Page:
My long held pet peeve that the Harry Potter movies were being too crunched for time, causing favourite moments to be truncated or exorcised completely. While they got better with handling and translating the material as the films progressed, the natural story, characters, and flow of the Harry Potter universe is much better suited to this dual movie treatment. Still holding out for a perfect world where it all would have been a television series. But back to our shared reality. And for the sake of clarity and time, I shall be taking them on as a whole unit here.
With the freedom of movement inherent in these two films, we get the truest journey of Harry yet. Starting at the beginning, with Harry departing the Dursleys, and seeing his heartbreak over the first home he has ever remembered. Moving onto the escape plan, followed by J.K. pummeling us with a terrifying battle with deadly consequences, we see the true cost of this war. Beloved friends die. Injuries befall the innocent. Distrust infiltrates ranks. Healing occurs from the impending wedding at The Burrow. Love heals hurt. The bliss is short lived, as Voldemort finally wins and the Hogwarts Three embark on a life on the run.
All the plot set-up in the first part makes way for the emotional core of this second part. Harry and Hermione and Ron have issue and thoughts that demand to be sorted, dealt with, and expelled. And this is the wise place that J.K. has constructed to facilitate this. Stresses and emotions are pushed and tested, starting at Sirius’s place and continuing unabated when they are wandering endlessly in the woods. Fractures wedged to the surface by Voldemort split them up in a scene so harrowing it feels like a limb has been unceremoniously shedded. The anger caused by Ron is temporarily alleviated by a jig Harry initiates with Hermione, showing that the magic of dance can bring laughter back. Even if only for a moment. These friends have had their quarrels and petty disputes, but this time of disarray will eventually strengthen them. As Dumbledore knew they would.
Side trips for the locket, with a half crazed, half horrific, look inside the Ministry of Magic make up one action set piece here, while an abduction to dark and gloomy Malfoy Manor brackets as another action segment. The cuteness of Dobby meeting kindred spirit Luna is inspired, but this oasis of perfection is interrupted by Hermione’s torture. We never saw what was done to her in the book. But here we see the filthy racial word sliced into her flesh forever. I cringe, and still do to this day, at that evil.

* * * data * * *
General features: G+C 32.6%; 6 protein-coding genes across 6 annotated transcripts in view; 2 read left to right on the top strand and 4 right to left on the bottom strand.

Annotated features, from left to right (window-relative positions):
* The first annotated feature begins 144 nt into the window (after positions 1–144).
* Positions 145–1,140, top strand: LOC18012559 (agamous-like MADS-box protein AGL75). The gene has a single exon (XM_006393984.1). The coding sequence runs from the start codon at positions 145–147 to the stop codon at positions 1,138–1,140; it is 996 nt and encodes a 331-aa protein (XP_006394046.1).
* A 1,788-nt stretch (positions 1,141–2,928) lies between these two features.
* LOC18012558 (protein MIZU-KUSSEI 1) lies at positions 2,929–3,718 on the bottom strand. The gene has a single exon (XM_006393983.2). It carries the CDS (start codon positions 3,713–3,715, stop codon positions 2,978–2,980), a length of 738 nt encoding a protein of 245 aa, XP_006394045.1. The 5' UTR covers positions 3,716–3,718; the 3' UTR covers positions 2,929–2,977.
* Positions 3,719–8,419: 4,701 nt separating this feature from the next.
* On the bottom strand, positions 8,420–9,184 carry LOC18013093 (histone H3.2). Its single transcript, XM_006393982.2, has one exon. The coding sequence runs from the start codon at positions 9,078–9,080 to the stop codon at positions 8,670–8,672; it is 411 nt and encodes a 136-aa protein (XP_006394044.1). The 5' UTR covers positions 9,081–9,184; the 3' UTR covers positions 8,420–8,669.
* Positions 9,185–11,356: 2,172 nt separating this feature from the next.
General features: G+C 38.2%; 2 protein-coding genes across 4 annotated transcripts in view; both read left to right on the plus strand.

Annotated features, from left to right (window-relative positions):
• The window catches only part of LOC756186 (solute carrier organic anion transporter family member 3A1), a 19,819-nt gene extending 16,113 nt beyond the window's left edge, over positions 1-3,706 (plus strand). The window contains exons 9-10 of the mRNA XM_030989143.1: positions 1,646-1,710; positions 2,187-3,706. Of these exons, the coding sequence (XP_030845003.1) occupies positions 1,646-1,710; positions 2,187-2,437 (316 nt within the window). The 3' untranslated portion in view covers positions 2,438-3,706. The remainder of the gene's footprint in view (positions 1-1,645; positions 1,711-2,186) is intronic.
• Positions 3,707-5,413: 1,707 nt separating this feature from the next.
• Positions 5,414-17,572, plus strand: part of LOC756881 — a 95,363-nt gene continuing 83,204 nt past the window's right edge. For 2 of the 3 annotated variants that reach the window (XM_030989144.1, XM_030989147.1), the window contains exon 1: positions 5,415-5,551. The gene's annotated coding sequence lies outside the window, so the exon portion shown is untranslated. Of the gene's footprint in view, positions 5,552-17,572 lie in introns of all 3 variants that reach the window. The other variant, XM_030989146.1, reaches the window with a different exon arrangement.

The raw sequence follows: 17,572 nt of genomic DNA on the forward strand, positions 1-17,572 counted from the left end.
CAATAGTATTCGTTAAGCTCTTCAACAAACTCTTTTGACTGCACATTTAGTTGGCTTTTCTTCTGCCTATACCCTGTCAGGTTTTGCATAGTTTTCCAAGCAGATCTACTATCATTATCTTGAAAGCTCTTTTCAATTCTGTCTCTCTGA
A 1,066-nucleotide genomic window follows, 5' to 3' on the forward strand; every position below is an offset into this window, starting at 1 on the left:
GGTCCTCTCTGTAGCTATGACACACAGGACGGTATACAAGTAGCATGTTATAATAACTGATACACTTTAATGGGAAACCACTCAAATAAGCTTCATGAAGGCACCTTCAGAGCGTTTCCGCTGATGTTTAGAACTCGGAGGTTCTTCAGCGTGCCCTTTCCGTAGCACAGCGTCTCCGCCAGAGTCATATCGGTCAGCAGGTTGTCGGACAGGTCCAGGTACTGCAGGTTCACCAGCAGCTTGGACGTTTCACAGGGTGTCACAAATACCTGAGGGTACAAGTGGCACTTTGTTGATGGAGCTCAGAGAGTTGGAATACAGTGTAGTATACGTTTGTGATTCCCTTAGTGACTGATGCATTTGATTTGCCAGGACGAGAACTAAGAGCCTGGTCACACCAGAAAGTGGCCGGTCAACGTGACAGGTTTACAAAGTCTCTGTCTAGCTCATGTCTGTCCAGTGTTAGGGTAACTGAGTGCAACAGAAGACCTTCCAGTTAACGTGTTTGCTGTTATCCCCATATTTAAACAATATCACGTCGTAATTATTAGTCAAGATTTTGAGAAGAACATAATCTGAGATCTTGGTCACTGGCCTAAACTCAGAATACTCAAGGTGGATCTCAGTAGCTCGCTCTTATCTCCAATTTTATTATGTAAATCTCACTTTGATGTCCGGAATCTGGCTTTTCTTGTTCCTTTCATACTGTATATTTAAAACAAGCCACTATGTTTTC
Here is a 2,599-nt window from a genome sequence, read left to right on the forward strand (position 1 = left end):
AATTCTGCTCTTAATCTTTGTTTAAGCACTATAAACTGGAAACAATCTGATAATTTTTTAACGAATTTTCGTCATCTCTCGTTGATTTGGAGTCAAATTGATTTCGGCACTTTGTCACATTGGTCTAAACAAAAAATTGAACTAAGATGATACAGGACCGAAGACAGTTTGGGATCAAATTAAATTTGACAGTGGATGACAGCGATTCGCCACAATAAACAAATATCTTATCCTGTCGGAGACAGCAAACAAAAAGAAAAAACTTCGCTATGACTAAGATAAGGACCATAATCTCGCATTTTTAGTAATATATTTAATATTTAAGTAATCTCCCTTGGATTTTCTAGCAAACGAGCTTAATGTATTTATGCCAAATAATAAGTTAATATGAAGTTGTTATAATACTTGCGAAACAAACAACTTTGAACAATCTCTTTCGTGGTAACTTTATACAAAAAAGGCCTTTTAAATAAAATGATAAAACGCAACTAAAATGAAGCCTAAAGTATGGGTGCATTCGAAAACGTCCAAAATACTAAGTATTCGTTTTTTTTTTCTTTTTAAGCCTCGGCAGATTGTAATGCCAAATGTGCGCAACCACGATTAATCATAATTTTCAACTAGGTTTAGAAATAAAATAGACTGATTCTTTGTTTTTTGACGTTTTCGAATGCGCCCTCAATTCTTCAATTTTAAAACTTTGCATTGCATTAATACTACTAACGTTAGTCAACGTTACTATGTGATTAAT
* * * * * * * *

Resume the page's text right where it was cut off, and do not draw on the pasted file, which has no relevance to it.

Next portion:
And now we enter the much anticipated breaking point for this first part. I steered myself free and clear of any hints or clues of what dramatic event would provide the emotional impact for this ending. But with the escape from Malfoy Manor, I guessed the death of Dobby being the moment. All the pain and hurt this caused in the book fills these scenes. Dobby dies in Harry’s arms. A friend who saved a friend. And vice versa. The littlest casualty of this war has been exacted. We feel for Harry. This never should have happened.
The next part of Deathly Hallows picks up with Dobby being mourned. And rightfully so. It would have been nice if the full funeral showcased in the book was utilized here, to properly pay tribute to Dobby, but for some reason this was not done. We next see the Gringotts affair, which never caught my attention, but was adequately addressed here. The real meat of this movie is the infamous The Battle Of Hogwarts, beautifully written and choreographed in the book, and brought to terrifying life on the screen. Neville shows his mettle, fulfilling the promise I saw in him right from Philosopher’s Stone. Neville really would have done it in four books. With smelling hearts we see the DA and the Order uniting behind Harry in a truly inspirational show of support. Harry earned their loyalty through friendship. Voldemort steals loyalty through fear. The differences are even more marked here. Another reason Harry will win in the end.
The emotional whammy from the Pensieve with Harry facing his mortality is immense. Having so much of his life turned sideways, with the realization of Snape’s true self, and the stunning surprise of Dumbledore’s duplicity, it is a wonder Harry holds it together. But thankfully he gets strength with the Resurrection Stone, providing us with a touching moment of love. Hands up all those who cried. I know I did.
After some last minute explanations, we have the beautiful speech by Neville to rally the troops and speak the truth. Invented by the movie to make up for the lack of previous fantastic Neville deeds being explored onscreen, this is the perfect spot to launch the final bone crunching battle. Calling Voldemort Tom all along this lopsided fight was a great way for Harry to put this erstwhile Lord in his place. He is nothing but a little boy with delusions of grandeur bullying his way through life. And Harry calls him on it. How much has changed since the ending of Goblet. Harry wins, as was preordained by the love he surrounds himself with. Tom dies because of the hate he enthralls himself with. Simple emotions provides the solution here. As it should be.
With the fadeout on the decimated bridge, we depart the Hogwarts Three in this timeline. Just like the wonderful book, the joys of this glimpse forward are so tangible. We see all is right and true and loving with Harry. A happy ending for all. Thank you J.K. It was a journey of love.
P.S. Harry Potter is copyright 2012 to J.K. Rowling.